• I do not think soldiers are guilty of murder. I don’t recall ever making that argument. If I did, I was wrong.

          I’m hard pressed to believe that you could have written the following and now completely disavow ever having opinions like that:

          Finally, as a pacifist, I would think that all soldiers who shoot to kill are committing murder. They could in some countries be contentious objectors, in others they may be tried for treason if they refuse to fight. Oh, you say, that’s different. They are killing other soldiers, not helpless civilians. (Not really true, civilians are killed by soldiers too). They could have chosen not to fight.
          Scott Erb, 1996/08/23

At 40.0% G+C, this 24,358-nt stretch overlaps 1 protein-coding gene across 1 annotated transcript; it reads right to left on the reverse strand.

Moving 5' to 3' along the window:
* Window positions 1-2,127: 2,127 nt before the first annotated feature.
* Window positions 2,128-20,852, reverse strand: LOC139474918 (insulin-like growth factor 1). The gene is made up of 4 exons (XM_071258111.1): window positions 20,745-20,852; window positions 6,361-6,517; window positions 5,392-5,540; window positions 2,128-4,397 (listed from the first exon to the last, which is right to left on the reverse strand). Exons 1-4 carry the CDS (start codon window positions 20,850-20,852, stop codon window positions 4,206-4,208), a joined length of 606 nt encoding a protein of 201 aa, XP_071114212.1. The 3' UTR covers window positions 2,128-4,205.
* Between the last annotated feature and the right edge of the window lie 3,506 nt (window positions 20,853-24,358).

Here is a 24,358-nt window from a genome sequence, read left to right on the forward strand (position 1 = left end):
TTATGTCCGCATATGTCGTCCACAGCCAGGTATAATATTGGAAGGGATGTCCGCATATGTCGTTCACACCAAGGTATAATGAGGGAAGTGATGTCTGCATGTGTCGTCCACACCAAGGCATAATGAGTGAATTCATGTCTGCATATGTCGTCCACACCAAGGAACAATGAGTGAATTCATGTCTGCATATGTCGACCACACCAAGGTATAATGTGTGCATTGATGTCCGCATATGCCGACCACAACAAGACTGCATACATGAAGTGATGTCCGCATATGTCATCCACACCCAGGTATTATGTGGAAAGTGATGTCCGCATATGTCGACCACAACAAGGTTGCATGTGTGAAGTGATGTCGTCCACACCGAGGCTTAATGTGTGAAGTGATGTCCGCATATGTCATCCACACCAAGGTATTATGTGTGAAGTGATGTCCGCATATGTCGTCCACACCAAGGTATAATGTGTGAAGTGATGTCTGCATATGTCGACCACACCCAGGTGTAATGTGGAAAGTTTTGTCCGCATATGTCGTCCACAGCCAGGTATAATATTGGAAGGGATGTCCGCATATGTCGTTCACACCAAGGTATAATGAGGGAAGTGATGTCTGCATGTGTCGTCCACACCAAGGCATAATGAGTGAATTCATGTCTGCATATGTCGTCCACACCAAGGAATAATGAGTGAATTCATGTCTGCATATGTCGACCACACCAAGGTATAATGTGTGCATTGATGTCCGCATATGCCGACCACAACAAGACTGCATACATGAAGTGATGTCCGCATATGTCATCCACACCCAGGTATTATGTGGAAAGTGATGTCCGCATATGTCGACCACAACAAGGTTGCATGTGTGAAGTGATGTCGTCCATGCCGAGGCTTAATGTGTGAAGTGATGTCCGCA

That was just one example I plucked at random, the first instance I found in which you explicated your pacifist principles with real-world examples.
          Maybe you rethought such opinions and don’t now believe that soldiers who kill other soldiers are necessarily murderers.  But aren’t you troubled with the use of aerial attacks (bombs and missiles) which have a record of causing civilian casualties, the way that the drone strikes you allegedly oppose do?  That is what is being proposed in Syria.  That, plus all the contingencies involving chemical weaponry, al Qaeda-type rebels, threats to drag Israel or others in the area into a regional conflict, ought to make the man who wrote what you did in 1996 have grave concerns about an attack, regardless of the political calculus.